Old newspapers are one of the most helpful resources used by genealogists. They provide information about major events like birth, marriage, and death, as well as information about land transactions, immigration, everyday events, and more. But newspaper research has been problematic in the past, because most newspapers were only available locally.
During the last couple of years there has been a significant increase in the number of Web sites that feature digitized newspapers. Where once we had to personally visit a local repository or hire someone to do the research, now many of these same newspapers are available online. Information about ancestors and their communities is at our fingertips day or night, allowing us to easily search many years of newspapers in a short amount of time.
Most sites have the images and are every word searchable, so you don't have to know the exact date of an event. This will help in finding things that would have been almost impossible to find before newspapers were digitized.
Another option, if you know the newspaper name and time period, is to browse through a newspaper. I have found a wealth of valuable information about family and about the times in which they lived by simply reading old newspapers. Harry Warren was my husband's first cousin, three-times removed. He was the founder of the National Save-A-Life League in New York City and was quoted in the New York Times on many occasions in the 1920s and 1930s on the subject of suicide. Reading those articles have given me an understanding of Harry that would have been hard to acquire from any other type of available records.
Some online sites for digitized old newspapers are:
Ancestry.com has1,000-plus newspapers from the U.S., Canada, and U.K. from as early as the 1700's. Included in annual membership fee.
Footnote.com's collection is from the United States and United Kingdom. Many of the U.S. collection titles are from partner, SmallTownNewspapers.com. The U.K. collection has just one title, London Times, which starts in 1785. Included in annual membership fee.
GenealogyBank.com has 4,400-plus newspapers from 1690 to present. Annual and monthly memberships are available.
New England Historic Genealogical Society (www.americanancestors.org) has 19th Century U.S. Newspaper and Early American Newspapers, Series I 1690–1876. Included with membership.
NewspaperARCHIVE.com has 2,402 newspaper titles which begin in the 1700's. Annual, semi-annual and 3-month memberships are available.
New York Times Article Archive (www.nytimes.com/ref/membercenter/nytarchive.html ) has articles from 1851 to present. Some articles are free but premium articles have to be purchased.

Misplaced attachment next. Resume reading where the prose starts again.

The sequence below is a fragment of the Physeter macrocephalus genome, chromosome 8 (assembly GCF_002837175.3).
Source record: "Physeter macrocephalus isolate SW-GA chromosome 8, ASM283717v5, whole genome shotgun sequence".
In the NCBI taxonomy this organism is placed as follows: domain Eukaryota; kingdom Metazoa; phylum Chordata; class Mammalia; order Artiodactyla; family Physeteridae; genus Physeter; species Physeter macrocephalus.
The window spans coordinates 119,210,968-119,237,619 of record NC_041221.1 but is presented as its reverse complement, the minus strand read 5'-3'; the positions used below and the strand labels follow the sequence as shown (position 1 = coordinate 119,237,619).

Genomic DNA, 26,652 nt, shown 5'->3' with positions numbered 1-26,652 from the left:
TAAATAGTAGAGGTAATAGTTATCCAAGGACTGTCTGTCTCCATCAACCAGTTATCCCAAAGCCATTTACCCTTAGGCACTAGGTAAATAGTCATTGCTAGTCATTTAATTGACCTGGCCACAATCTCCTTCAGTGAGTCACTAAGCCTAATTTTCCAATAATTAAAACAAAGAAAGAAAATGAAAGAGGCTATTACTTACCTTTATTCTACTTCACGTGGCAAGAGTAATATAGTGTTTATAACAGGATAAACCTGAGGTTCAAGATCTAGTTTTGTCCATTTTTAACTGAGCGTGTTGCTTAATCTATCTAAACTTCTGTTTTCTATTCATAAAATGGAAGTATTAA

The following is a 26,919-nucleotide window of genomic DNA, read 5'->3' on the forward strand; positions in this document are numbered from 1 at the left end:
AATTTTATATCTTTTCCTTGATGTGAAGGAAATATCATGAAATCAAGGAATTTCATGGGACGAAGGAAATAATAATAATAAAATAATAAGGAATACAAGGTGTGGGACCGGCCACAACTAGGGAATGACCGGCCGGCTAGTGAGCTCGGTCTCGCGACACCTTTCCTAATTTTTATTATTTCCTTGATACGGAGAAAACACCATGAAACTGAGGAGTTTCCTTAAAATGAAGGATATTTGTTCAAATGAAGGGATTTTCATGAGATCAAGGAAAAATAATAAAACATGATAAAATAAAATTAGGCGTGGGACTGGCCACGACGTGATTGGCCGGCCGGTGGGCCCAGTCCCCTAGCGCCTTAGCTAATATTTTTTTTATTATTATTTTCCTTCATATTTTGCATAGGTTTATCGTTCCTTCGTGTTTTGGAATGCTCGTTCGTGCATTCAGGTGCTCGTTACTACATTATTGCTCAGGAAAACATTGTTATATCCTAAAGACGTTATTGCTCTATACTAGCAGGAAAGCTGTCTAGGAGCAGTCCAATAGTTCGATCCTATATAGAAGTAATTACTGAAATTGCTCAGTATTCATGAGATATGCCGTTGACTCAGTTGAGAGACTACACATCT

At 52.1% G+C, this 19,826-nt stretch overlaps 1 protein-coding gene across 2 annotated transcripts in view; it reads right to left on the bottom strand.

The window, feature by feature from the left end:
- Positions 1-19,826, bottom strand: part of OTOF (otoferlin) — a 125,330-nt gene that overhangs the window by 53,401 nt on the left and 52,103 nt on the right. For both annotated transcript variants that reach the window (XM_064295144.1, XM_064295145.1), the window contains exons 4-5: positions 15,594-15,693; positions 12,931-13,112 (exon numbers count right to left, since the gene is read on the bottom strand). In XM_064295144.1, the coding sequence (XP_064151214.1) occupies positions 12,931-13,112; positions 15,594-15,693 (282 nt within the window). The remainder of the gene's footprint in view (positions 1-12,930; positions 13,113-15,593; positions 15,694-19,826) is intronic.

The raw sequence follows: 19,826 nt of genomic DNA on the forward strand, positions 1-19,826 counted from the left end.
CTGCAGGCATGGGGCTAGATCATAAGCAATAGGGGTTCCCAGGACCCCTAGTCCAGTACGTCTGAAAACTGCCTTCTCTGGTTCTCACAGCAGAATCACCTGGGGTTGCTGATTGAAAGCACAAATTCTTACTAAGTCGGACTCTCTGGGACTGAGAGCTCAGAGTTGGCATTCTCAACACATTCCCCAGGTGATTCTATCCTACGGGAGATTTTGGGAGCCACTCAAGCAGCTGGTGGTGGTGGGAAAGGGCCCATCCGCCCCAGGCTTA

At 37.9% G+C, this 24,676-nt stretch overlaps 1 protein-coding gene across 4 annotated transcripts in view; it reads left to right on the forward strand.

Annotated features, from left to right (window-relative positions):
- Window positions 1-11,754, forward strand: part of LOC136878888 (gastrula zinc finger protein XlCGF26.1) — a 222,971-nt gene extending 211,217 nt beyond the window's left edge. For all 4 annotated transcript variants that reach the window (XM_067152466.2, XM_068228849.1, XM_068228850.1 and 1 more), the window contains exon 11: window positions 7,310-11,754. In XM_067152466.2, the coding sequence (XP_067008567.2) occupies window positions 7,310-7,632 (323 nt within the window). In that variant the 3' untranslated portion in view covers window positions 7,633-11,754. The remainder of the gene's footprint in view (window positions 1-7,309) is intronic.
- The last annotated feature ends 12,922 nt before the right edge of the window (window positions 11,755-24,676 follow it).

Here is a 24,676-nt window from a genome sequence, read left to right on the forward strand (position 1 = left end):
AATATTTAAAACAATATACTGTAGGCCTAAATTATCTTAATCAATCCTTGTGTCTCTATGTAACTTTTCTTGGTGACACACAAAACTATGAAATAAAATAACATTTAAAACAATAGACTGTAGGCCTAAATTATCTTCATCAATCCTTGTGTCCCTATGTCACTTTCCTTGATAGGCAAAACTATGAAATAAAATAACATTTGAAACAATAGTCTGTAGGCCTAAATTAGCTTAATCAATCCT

Chronicling America: Historic American Newspapers (http://chroniclingamerica.loc.gov/) is a partnership between the Library of Congress and the National Endowment for the Humanities. The site has newspapers from select states that cover the years 1860 to 1922. There are plans to gradually go back to 1836.
Google News Archive is a search engine that searches the online archives of both subscription and free sites. The time line feature on this site is worth checking out.
ProQuest Historical Newspapers has major U.S. newspapers and also has black newspaper and Civil War era collections. It is accessed through public and educational libraries. Locally, access is through the Denver Public Library.
Many local, university, historical, and state libraries have free digital newspaper collections. Some good examples are the Colorado Historic Newspaper Collection at www.coloradohistoricnewspapers.org/ and the Denver Catholic Register Historical Archives at www.archden.org/index.cfm/ID/1405/Denver-Catholic-Register:-Historical-Archives/.
For additional sites, visit Cyndi's List at www.cyndislist.com/ and XooxleAnswers at http://xooxleanswers.com/newspaperarchives.aspx.
While these online newspapers are convenient, searching can be challenging at times.
Most of the sites use OCR technology for searching. The quality of the technology and search features will vary with each site. Be creative when searching and recognize that spelling accuracy might not be very good. For help, read the search tips on each site before beginning a search. Not every newspaper for every year is online–yet. If you don't find it today, try again in a couple of months since most sites are adding to their collection regularly.